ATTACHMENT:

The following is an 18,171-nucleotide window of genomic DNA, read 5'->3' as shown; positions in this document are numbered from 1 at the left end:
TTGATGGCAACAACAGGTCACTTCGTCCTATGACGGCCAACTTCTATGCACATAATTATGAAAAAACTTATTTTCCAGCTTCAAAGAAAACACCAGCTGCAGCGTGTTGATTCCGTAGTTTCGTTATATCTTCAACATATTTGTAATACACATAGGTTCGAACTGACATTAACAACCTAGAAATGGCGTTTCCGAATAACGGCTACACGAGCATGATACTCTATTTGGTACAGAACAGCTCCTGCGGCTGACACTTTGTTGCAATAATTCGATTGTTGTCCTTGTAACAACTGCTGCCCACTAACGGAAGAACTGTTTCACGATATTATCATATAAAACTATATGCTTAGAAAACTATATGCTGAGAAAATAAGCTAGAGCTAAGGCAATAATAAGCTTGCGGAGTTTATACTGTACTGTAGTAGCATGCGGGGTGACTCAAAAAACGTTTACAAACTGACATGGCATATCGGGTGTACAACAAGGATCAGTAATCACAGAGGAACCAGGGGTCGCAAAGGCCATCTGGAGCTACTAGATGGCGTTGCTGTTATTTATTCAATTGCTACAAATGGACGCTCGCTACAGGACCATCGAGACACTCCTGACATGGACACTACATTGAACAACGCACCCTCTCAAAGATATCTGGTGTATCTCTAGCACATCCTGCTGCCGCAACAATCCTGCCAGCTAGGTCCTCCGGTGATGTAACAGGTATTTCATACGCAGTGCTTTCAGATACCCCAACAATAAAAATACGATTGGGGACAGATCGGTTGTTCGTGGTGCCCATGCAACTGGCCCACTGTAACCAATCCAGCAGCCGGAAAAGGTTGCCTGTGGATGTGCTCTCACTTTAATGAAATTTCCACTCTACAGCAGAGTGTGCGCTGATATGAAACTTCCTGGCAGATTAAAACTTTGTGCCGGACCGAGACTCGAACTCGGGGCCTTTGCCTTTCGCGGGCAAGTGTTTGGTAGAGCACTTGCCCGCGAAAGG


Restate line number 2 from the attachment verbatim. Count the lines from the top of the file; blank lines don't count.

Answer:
TTGATGGCAACAACAGGTCACTTCGTCCTATGACGGCCAACTTCTATGCACATAATTATGAAAAAACTTATTTTCCAGCTTCAAAGAAAACACCAGCTGCAGCGTGTTGATTCCGTAGTTTCGTTATATCTTCAACATATTTGTAATACACATAGGTTCGAACTGACATTAACAACCTAGAAATGGCGTTTCCGAATAACGGCTACACGAGCATGATACTCTATTTGGTACAGAACAGCTCCTGCGGCTGACACTTTGTTGCAATAATTCGATTGTTGTCCTTGTAACAACTGCTGCCCACTAACGGAAGAACTGTTTCACGATATTATCATATAAAACTATATGCTTAGAAAACTATATGCTGAGAAAATAAGCTAGAGCTAAGGCAATAATAAGCTTGCGGAGTTTATACTGTACTGTAGTAGCATGCGGGGTGACTCAAAAAACGTTTACAAACTGACATGGCATATCGGGTGTACAACAAGGATCAGTAATCACAGAGGAACCAGGGGTCGCAAAGGCCATCTGGAGCTACTAGATGGCGTTGCTGTTATTTATTCAATTGCTACAAATGGACGCTCGCTACAGGACCATCGAGACACTCCTGACATGGACACTACATTGAACAACGCACCCTCTCAAAGATATCTGGTGTATCTCTAGCACATCCTGCTGCCGCAACAATCCTGCCAGCTAGGTCCTCCGGTGATGTAACAGGTATTTCATACGCAGTGCTTTCAGATACCCCAACAATAAAAATACGATTGGGGACAGATCGGTTGTTCGTGGTGCCCATGCAACTGGCCCACTGTAACCAATCCAGCAGCCGGAAAAGGTTGCCTGTGGATGTGCTCTCACTTTAATGAAATTTCCACTCTACAGCAGAGTGTGCGCTGATATGAAACTTCCTGGCAGATTAAAACTTTGTGCCGGACCGAGACTCGAACTCGGGGCCTTTGCCTTTCGCGGGCAAGTGTTTGGTAGAGCACTTGCCCGCGAAAGG